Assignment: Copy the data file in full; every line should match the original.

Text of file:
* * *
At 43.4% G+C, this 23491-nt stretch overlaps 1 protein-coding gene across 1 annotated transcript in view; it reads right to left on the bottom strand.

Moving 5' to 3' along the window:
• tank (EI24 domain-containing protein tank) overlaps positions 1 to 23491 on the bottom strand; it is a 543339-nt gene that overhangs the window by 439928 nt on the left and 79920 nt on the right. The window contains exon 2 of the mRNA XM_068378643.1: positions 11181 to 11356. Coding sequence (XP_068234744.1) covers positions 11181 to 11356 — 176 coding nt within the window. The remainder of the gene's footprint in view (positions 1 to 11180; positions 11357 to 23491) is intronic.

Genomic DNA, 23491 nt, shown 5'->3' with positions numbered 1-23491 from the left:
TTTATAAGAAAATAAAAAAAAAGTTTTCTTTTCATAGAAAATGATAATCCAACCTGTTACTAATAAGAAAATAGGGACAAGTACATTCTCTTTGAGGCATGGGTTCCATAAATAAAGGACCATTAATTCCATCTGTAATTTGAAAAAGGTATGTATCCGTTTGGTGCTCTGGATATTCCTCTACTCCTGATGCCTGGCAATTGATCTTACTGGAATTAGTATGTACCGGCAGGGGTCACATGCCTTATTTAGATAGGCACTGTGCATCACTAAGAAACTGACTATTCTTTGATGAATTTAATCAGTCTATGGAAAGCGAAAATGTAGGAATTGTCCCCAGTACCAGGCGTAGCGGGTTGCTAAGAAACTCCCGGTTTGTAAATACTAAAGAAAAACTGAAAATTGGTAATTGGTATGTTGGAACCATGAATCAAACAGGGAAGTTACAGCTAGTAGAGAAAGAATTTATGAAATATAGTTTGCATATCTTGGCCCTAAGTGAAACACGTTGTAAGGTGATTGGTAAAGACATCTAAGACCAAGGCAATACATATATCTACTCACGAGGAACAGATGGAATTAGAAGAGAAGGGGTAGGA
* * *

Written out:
At 43.4% G+C, this 23491-nt stretch overlaps 1 protein-coding gene across 1 annotated transcript in view; it reads right to left on the bottom strand.

Moving 5' to 3' along the window:
• tank (EI24 domain-containing protein tank) overlaps positions 1 to 23491 on the bottom strand; it is a 543339-nt gene that overhangs the window by 439928 nt on the left and 79920 nt on the right. The window contains exon 2 of the mRNA XM_068378643.1: positions 11181 to 11356. Coding sequence (XP_068234744.1) covers positions 11181 to 11356 — 176 coding nt within the window. The remainder of the gene's footprint in view (positions 1 to 11180; positions 11357 to 23491) is intronic.

Genomic DNA, 23491 nt, shown 5'->3' with positions numbered 1-23491 from the left:
TTTATAAGAAAATAAAAAAAAAGTTTTCTTTTCATAGAAAATGATAATCCAACCTGTTACTAATAAGAAAATAGGGACAAGTACATTCTCTTTGAGGCATGGGTTCCATAAATAAAGGACCATTAATTCCATCTGTAATTTGAAAAAGGTATGTATCCGTTTGGTGCTCTGGATATTCCTCTACTCCTGATGCCTGGCAATTGATCTTACTGGAATTAGTATGTACCGGCAGGGGTCACATGCCTTATTTAGATAGGCACTGTGCATCACTAAGAAACTGACTATTCTTTGATGAATTTAATCAGTCTATGGAAAGCGAAAATGTAGGAATTGTCCCCAGTACCAGGCGTAGCGGGTTGCTAAGAAACTCCCGGTTTGTAAATACTAAAGAAAAACTGAAAATTGGTAATTGGTATGTTGGAACCATGAATCAAACAGGGAAGTTACAGCTAGTAGAGAAAGAATTTATGAAATATAGTTTGCATATCTTGGCCCTAAGTGAAACACGTTGTAAGGTGATTGGTAAAGACATCTAAGACCAAGGCAATACATATATCTACTCACGAGGAACAGATGGAATTAGAAGAGAAGGGGTAGGA